Given from the Catholic Broadcasting Station 2SM Sydney Australia
Choose a topic from Vol 2:
Though no human mind can fully comprehend the doctrine of the Trinity, yet the concept is not unintelligible. It certainly conveys a definite meaning to Christians. In revealing Himself to us God had to employ terms on our own level which could not but be inadequate to express His infinite perfection. But the terms used are not nevertheless without meaning. We know what a nature is, and we know what a person is. It may be, and in fact must be, that the Divine Nature, and the real character of Personality in God will be mysterious to us. But that does not mean that our ideas are wrong, or that they have nothing in them. It only means that if our ideas are right as far as they go, they do not go far enough to completely exhaust the reality.
I can but assure you that the matter is of supreme importance. For if the doctrine of the Trinity be false, that would be the end of the Christian religion.The very essence of the Christian religion is that the Eternal Son of God became man for our salvation. If there is no Trinity of Persons in God, there would be no Eternal Son to become man at all, and the whole of Christianity would be built on a mere flight of fancy. If I believed the doctrine of the Trinity to be false, or in the least uncertain, I would abandon Christianity altogether. That would be the only logical thing to do. So from the Christian point of view you can see that it is no question of hair-splitting, but a matter of supreme importance.
The doctrine of the Trinity lifts the notion of God, and carries it beyond the most powerful created intelligence, as befits the dignity and majesty of God. By it, God takes life instead of being the great unknown X of the universe. One, He is not solitary. And the multiplicity of the universe is but the shadow of the diversity of God in Himself according to the Trinity of relationships. How conceive of God save as knowing and loving? And how conceive of thought and love in God save as God Himself, yet distinct as operations? How conceive of God as happy without society and reciprocal activity, before the universe; and after its creation, since the universe adds nothing to God Himself? The Trinity gives us a living rather than an abstract God, individualizing Thought and Love in Him, giving interior multiplicity with His eternal unity. If my thought became myself intimately and adequately, and my happiness in myself were essentially identified with myself, I would be a trinity whilst remaining myself. But what is not possible with me is a fact with God; and His living unity is the Trinity.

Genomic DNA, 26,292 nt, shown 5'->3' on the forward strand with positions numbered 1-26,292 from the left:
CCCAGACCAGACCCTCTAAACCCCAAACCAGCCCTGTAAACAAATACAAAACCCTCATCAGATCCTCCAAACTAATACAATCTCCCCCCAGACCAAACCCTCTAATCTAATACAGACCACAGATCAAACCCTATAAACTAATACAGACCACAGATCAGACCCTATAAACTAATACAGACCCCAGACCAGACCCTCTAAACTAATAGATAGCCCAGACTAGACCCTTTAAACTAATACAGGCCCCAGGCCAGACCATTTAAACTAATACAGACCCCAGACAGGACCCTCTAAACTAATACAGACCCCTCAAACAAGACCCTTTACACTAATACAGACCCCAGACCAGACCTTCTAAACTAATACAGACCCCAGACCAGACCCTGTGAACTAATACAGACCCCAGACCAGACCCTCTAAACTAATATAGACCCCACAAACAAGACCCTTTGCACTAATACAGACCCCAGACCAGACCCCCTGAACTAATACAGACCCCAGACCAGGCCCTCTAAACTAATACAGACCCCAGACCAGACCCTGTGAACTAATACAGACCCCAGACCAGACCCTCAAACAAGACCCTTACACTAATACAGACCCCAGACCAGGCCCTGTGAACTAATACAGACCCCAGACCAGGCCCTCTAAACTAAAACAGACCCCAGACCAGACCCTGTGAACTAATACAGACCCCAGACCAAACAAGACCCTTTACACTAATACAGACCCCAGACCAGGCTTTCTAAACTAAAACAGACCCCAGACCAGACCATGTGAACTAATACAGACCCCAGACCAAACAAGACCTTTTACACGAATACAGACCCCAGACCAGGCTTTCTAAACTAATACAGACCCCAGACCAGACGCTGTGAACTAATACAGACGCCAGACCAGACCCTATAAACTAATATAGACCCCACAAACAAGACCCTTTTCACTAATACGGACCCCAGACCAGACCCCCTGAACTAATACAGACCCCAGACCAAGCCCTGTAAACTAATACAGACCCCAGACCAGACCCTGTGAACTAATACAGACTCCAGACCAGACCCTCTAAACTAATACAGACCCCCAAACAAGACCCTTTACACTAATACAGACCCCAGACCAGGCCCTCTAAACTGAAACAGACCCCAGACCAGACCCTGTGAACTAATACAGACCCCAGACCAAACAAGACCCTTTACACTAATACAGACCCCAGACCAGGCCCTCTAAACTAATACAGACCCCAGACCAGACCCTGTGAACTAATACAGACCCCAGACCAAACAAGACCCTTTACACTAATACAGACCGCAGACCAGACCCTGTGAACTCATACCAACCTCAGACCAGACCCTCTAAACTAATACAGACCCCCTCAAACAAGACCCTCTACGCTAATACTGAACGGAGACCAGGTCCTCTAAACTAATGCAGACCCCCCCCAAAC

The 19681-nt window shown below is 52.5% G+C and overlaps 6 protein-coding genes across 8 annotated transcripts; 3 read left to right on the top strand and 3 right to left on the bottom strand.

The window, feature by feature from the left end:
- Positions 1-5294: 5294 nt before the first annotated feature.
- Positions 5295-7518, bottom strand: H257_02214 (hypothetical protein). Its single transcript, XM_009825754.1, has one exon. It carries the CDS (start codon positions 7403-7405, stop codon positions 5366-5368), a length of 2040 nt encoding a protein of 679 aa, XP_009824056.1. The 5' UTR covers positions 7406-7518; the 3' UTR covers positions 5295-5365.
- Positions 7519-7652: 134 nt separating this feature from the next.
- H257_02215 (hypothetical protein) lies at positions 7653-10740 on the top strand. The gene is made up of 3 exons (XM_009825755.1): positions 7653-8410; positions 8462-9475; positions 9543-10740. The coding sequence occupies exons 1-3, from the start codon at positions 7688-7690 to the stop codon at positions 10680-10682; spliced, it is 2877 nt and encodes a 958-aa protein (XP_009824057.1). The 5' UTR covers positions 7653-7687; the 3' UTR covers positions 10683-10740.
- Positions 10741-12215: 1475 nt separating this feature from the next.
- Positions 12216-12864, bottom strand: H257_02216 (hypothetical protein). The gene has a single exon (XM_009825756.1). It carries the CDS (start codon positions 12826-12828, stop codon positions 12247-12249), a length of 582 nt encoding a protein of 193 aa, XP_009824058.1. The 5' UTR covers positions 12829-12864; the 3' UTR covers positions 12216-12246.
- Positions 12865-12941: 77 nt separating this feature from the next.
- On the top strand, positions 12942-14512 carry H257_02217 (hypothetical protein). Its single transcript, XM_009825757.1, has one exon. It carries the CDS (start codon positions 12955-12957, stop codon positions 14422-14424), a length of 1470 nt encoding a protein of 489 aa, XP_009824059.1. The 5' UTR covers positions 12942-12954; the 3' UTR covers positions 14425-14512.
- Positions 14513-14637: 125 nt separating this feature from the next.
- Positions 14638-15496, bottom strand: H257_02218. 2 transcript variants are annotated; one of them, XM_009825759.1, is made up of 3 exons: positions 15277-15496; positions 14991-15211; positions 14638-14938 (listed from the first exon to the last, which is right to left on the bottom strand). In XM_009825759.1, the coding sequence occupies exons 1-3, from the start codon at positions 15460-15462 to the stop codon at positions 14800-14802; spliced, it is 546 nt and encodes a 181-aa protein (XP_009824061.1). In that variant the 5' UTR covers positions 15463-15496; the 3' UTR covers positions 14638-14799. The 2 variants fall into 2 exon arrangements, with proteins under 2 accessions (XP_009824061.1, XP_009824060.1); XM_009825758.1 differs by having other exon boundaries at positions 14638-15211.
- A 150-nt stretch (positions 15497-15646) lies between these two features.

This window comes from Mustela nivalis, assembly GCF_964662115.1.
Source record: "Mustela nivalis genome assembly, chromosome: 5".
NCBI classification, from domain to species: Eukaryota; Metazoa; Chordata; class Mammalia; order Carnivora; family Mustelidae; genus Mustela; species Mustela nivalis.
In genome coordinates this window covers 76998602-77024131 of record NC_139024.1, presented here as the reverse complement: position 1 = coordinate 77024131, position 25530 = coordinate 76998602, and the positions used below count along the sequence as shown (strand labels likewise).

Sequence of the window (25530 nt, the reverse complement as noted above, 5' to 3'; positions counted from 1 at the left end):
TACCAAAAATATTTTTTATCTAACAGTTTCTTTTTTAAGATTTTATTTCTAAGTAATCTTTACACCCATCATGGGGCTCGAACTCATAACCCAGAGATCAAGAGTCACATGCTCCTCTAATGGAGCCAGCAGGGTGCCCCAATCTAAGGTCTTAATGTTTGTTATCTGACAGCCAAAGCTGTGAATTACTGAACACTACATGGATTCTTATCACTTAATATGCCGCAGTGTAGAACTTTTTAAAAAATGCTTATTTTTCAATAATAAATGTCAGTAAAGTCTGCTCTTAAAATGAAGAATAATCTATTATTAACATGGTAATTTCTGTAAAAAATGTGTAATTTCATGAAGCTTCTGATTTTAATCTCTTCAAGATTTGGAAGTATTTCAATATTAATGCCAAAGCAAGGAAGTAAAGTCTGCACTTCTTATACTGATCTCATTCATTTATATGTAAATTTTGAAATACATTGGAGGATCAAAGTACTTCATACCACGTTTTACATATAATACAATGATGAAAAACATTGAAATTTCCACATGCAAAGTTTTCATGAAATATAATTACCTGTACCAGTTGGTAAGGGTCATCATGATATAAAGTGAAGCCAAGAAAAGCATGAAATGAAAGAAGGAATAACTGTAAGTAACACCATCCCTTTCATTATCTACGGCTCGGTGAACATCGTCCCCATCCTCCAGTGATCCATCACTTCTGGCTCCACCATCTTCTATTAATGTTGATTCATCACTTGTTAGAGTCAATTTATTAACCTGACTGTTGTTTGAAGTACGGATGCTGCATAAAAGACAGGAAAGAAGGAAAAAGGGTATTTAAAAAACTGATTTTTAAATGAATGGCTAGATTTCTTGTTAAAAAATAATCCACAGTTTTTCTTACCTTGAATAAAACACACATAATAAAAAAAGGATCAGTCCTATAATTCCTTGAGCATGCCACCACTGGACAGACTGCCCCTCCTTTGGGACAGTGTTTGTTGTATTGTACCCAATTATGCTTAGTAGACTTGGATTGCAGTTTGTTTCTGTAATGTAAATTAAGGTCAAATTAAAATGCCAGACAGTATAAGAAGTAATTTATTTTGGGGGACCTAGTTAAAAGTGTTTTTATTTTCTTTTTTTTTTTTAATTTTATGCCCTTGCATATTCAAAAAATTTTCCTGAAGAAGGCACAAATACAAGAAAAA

The philosophy of Plato has contributed towards explanations of the subject, as it has contributed much towards many other departments of human thought. But the dogma of the Trinity in no way came from Plato, or from any other merely human source. The Trinity of Persons in God was taught as a fact by Christ to explain His own Person and work. He gave the dogma, and the dogma gave rise to philosophical explanations of it. Nor does the doctrine merely give ways of thinking of God. Aspects of our own thinking would not be Divine Persons. The dogma tells us of God's own intimate life within the Divine Nature.
They are not merely three different titles of the one Being as if they were names only and in no sense realities. They are three relative personal aspects of one absolute and substantial Being. One and the same Absolute Being can have relative aspects distinct from one another. In God, of course, we meet with what should not be an unexpected mystery. The three relative aspects of the one Divine Nature are Personal. Our experience of finite and created man is of one nature and one person. But our knowledge of finite and created man cannot give us an adequate knowledge of the Infinite Creator unless we are prepared to work on a very crude and anthropomorphic basis. The fact that in the one Absolute God there are three relative Personalities, distinct in virtue of their relationship to each other, yet identically possessing the Divine Nature, is known to us by revelation alone. And we know the fact without being able to comprehend it fully, not because of any defect in God, but because of the defect in our finite selves.